Having jump-started this strategic shift through a series of acquisitions in the wake of the recession that led to a collapse in IT services after 2001, it succeeded in building a presence both in the US and in emerging markets, paying attention to the special needs of firms in both markets. Authors Christoph Loch, professor of technology management, and PhD candidate Yaozhong Wu, explain the repositioning and restructuring of the high-tech company.
In 2001, as the Y2K-led IT boom faded, the Internet bubble burst and the 9-11 terrorist attack shook the world, Infotech's management team was prompted to adopt a new strategy. Its main thrust was to make the company truly global, escape its over-dependence on the US markets and find new opportunities in emerging markets, which were willing to buy software products but not necessarily services.
Capitalising on its affiliation with ICICI Bank, which had enabled the company to specialize in products from the banking and finance domain, it also took the strategic decision to use its expertise to add value to third-party products rather than develop new products from scratch.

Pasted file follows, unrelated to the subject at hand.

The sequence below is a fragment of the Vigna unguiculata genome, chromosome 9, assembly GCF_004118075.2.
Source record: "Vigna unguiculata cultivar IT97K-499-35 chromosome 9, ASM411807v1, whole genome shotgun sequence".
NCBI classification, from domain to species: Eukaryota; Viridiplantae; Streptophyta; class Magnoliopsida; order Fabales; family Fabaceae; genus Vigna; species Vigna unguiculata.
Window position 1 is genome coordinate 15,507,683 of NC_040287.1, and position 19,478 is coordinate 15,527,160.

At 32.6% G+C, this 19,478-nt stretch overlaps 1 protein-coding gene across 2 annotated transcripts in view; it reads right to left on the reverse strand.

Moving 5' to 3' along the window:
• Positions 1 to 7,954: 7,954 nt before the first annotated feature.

ICICI Infotech acquired products mostly through the companies it took over. Products were identified that covered market segments that it wanted to tackle, evaluated against the competition and then modified to groom them for their target markets.
A year after the initiation of the strategy shift and the first acquisitions, ICICI Infotech found itself with a range of competitive software products and restructured itself into three business units: services, banking products and enterprise solutions (the latter comprising insurance and enterprise resource planning products).
By the end of 2004, business from the wider ICICI group was contributing a mere 25% of the overall revenue of ICICI Infotech. It was at this point that the company chose to rebrand itself as 3i Infotech (the three i's standing for innovation, insight and integrity). With a worldwide workforce of more than 2,000 people, it was now providing software solutions to over 500 companies on five continents.
The key to 3i Infotech's success was its ability to modify software products and package them into solutions that closely matched client needs in emerging markets. Market access and ongoing service were what differentiated the company from its major international competitors. However, the future harboured substantial risks -- would deep product innovation be required, and would the business model stand up to the firm's continued strong growth?